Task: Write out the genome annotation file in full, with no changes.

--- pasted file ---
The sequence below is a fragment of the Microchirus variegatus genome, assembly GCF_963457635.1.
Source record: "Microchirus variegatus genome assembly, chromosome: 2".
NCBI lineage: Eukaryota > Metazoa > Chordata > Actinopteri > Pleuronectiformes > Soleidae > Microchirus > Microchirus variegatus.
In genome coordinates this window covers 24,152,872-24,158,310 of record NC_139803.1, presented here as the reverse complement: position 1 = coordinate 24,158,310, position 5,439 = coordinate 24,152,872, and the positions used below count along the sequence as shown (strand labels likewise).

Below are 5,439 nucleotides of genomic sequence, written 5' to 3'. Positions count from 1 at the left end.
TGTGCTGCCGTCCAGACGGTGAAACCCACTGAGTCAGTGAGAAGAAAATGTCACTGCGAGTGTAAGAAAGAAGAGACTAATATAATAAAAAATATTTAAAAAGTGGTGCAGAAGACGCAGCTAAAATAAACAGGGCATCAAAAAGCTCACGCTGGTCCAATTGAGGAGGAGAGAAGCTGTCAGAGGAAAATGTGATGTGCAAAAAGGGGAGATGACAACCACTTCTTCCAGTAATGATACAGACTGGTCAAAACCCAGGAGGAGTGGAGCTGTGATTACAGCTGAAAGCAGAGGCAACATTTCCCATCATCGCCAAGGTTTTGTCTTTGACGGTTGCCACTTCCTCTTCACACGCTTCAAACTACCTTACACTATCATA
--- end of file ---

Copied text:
The sequence below is a fragment of the Microchirus variegatus genome, assembly GCF_963457635.1.
Source record: "Microchirus variegatus genome assembly, chromosome: 2".
NCBI lineage: Eukaryota > Metazoa > Chordata > Actinopteri > Pleuronectiformes > Soleidae > Microchirus > Microchirus variegatus.
In genome coordinates this window covers 24,152,872-24,158,310 of record NC_139803.1, presented here as the reverse complement: position 1 = coordinate 24,158,310, position 5,439 = coordinate 24,152,872, and the positions used below count along the sequence as shown (strand labels likewise).

Below are 5,439 nucleotides of genomic sequence, written 5' to 3'. Positions count from 1 at the left end.
TGTGCTGCCGTCCAGACGGTGAAACCCACTGAGTCAGTGAGAAGAAAATGTCACTGCGAGTGTAAGAAAGAAGAGACTAATATAATAAAAAATATTTAAAAAGTGGTGCAGAAGACGCAGCTAAAATAAACAGGGCATCAAAAAGCTCACGCTGGTCCAATTGAGGAGGAGAGAAGCTGTCAGAGGAAAATGTGATGTGCAAAAAGGGGAGATGACAACCACTTCTTCCAGTAATGATACAGACTGGTCAAAACCCAGGAGGAGTGGAGCTGTGATTACAGCTGAAAGCAGAGGCAACATTTCCCATCATCGCCAAGGTTTTGTCTTTGACGGTTGCCACTTCCTCTTCACACGCTTCAAACTACCTTACACTATCATA